Dr. Melvin D. Levine, a widely known pediatrician who championed learning differences among children, died 17 February 2011 in Rougemont (NC, US) at age 71 years. Dr. Levine developed an extensive following for his views about atypical learning through his writing and lecturing while he practiced at Children’s Hospital in Boston (MA, US) and the Center for Development and Learning and the University of North Carolina in Chapel Hill (NC, US).
A graduate of Brown and Oxford Universities who was born in New York City, Dr. Levine took his medical degree from Harvard, where he also later served on the faculty. During his career he wrote texts including Developmental-behavioral Pediatrics (edited with William B. Carey and Allen C. Crocker), Early Adolescent Transitions, Middle Childhood: Development and Dysfunction, and A Pediatric Approach to Learning Disoders, as well as many popular trade books, including A Mind at a Time, The Myth of Laziness, and Ready or Not, Here Life Comes. Along with Charles Schwab, Dr. Levine founded All Kinds of Minds.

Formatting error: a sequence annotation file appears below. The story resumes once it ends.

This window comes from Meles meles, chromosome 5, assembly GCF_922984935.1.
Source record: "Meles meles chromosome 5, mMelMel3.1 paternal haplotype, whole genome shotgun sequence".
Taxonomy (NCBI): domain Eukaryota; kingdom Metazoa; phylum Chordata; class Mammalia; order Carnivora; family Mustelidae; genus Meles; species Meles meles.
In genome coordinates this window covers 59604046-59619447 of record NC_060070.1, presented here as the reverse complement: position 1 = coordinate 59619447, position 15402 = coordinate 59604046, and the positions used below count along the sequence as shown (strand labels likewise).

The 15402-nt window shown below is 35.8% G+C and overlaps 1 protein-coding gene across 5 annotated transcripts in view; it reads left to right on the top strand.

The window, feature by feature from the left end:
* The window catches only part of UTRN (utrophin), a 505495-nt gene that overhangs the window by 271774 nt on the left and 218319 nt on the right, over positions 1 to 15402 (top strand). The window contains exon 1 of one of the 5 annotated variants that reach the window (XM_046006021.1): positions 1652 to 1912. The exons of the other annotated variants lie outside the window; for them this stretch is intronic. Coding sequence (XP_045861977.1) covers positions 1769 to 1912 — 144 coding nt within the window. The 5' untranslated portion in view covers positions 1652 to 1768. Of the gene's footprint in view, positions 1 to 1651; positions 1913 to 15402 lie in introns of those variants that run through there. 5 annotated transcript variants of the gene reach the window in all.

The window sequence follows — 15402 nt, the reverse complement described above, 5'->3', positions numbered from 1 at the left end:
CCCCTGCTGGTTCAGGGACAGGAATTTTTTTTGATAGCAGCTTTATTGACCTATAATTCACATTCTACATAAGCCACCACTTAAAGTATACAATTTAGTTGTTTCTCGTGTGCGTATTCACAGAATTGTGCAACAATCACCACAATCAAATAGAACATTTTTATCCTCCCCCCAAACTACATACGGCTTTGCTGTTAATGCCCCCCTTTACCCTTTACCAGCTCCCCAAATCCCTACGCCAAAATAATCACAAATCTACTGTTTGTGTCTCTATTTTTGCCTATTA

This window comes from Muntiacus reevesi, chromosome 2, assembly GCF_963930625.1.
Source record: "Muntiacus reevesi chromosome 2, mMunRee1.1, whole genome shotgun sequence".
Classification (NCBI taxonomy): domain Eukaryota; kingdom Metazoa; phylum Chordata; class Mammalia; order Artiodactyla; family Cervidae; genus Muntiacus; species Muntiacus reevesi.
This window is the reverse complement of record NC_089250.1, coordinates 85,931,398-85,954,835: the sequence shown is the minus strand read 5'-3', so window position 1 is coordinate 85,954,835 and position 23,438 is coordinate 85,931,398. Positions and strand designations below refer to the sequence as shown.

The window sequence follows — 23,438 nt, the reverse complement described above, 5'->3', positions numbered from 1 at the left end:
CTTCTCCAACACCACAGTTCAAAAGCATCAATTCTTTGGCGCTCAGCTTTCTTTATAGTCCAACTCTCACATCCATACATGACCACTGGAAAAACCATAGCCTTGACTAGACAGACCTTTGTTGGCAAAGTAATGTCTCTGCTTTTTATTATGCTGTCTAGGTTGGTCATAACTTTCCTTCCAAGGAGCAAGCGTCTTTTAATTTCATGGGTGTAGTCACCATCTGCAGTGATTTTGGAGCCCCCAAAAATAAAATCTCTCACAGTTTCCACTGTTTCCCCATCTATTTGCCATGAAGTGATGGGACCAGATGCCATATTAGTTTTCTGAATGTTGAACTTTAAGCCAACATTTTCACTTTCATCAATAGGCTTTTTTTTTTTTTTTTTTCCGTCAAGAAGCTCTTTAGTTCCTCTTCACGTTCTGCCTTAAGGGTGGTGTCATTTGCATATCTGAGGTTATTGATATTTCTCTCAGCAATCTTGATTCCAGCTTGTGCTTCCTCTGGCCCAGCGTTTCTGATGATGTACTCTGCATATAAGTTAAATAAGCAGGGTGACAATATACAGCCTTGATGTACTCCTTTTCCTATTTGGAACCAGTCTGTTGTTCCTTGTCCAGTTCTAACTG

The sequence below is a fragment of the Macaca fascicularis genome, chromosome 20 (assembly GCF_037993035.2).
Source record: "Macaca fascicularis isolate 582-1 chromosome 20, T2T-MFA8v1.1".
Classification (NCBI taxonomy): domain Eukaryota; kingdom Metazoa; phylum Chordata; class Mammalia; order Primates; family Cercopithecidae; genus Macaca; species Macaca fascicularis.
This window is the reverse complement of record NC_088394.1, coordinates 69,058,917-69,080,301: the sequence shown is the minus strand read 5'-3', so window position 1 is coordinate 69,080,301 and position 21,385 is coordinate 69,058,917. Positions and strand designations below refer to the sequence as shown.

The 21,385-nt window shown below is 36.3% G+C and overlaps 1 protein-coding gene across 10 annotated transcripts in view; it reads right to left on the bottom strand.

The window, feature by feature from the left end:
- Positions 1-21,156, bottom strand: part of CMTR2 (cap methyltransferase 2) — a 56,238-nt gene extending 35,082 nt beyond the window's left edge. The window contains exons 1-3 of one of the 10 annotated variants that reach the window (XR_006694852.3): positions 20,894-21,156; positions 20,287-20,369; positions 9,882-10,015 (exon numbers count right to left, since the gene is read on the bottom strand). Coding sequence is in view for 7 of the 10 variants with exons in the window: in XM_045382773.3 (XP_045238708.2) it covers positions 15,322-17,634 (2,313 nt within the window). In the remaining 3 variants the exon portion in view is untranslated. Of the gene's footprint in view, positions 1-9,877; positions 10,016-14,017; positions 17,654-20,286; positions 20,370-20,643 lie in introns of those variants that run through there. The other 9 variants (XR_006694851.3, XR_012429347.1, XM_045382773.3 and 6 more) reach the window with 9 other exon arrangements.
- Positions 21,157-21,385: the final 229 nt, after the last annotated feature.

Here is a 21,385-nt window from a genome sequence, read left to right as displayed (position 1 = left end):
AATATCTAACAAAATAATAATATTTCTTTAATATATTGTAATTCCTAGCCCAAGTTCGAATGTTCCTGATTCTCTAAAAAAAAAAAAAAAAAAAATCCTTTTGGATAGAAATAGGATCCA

Through extensive public exposure by speaking engagements and appearances on radio and television, Dr. Levine was able to promote his ideas about emphasizing the strengths of children with disabilities and of providing simplified explanations of their problems to the children themselves.
Dr. Levine’s reputation was tarnished by lawsuits alleging molestation of young patients during examinations for learning disabilities.